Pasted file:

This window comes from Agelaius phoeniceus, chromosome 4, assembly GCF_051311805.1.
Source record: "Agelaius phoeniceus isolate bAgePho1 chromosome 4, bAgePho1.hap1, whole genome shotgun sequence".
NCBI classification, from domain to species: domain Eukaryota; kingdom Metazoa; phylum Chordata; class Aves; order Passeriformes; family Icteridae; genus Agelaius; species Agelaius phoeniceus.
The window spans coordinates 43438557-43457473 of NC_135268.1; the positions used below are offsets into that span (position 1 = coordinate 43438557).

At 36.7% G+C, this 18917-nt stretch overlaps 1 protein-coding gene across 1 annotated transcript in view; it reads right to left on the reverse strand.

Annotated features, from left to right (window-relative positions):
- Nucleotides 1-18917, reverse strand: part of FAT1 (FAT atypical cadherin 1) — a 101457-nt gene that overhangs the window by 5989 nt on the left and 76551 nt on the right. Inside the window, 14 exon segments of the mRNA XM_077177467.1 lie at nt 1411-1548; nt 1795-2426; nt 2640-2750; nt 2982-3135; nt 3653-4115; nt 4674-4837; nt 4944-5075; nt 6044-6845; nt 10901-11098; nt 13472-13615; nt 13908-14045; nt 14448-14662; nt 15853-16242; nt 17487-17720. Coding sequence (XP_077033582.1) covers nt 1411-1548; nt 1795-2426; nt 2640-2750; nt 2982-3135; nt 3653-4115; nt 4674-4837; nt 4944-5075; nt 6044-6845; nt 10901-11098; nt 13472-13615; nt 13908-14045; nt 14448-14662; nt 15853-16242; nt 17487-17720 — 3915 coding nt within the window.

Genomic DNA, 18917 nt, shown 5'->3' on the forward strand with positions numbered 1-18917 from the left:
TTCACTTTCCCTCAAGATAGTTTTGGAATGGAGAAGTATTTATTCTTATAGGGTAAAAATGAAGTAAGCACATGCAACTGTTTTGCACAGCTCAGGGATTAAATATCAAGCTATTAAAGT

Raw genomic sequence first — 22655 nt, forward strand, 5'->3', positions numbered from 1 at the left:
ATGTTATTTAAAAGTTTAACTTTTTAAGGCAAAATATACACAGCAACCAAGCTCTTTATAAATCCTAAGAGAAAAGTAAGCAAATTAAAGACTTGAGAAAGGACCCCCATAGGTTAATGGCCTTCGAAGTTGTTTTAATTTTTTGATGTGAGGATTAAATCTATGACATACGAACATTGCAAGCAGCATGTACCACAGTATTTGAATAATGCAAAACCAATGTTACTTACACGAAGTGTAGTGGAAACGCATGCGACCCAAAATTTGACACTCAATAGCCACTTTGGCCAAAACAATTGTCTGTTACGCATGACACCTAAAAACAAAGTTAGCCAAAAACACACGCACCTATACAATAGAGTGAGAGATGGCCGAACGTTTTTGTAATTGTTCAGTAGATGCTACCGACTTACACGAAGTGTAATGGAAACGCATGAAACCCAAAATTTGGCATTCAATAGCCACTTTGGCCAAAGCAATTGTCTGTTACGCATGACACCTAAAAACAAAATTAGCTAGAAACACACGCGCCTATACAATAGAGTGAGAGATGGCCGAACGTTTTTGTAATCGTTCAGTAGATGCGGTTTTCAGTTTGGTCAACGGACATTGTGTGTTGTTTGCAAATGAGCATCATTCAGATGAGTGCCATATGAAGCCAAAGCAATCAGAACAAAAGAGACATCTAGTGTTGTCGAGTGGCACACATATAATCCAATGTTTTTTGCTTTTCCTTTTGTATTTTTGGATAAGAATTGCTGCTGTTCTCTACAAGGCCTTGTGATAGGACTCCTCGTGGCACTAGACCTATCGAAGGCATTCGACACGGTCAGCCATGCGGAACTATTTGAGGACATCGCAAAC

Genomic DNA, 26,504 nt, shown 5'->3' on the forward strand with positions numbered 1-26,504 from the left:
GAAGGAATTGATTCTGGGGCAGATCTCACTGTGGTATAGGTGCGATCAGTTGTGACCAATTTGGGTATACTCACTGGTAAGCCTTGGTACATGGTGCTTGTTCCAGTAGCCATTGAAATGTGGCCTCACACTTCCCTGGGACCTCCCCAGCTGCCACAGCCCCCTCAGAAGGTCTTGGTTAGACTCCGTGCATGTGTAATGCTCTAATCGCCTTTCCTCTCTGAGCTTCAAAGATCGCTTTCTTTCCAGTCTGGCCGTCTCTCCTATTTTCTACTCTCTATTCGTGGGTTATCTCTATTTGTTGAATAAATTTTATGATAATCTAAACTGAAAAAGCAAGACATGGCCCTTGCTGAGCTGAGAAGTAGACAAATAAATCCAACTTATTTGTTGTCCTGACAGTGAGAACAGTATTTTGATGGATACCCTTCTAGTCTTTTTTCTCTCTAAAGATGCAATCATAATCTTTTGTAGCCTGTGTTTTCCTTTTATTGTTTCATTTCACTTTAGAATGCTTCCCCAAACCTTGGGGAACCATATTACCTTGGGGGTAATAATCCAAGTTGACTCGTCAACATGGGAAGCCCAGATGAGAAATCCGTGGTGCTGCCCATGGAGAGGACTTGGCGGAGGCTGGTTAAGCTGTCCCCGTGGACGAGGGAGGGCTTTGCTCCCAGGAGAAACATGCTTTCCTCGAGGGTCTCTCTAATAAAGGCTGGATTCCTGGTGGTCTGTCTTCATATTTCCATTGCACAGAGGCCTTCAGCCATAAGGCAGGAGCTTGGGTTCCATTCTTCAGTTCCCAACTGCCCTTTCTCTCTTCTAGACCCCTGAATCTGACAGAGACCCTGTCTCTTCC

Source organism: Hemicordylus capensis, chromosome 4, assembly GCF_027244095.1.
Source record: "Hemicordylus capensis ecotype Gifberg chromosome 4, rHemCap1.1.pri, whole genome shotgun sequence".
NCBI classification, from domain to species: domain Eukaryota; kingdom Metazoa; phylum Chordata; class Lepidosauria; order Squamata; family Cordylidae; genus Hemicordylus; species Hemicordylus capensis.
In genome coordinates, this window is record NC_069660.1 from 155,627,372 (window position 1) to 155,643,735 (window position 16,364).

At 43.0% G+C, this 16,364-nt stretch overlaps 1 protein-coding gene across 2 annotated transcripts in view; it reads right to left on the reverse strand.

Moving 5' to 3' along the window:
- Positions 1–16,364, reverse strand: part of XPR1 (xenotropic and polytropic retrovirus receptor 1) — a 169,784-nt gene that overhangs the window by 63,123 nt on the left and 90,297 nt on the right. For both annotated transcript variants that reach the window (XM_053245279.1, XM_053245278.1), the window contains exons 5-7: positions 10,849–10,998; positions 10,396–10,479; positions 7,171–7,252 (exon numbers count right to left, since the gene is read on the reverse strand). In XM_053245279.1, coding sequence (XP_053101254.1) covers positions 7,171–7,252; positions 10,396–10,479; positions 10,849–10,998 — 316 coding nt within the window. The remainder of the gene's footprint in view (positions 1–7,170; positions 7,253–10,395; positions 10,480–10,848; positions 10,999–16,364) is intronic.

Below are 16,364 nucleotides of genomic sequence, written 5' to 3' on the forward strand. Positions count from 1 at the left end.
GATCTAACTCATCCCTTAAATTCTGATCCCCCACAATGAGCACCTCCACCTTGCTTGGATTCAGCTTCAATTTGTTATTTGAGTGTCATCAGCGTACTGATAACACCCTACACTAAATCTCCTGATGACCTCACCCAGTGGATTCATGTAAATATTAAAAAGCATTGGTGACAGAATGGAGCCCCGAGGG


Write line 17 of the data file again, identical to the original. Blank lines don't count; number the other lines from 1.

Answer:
In genome coordinates, this window is record NC_069660.1 from 155,627,372 (window position 1) to 155,643,735 (window position 16,364).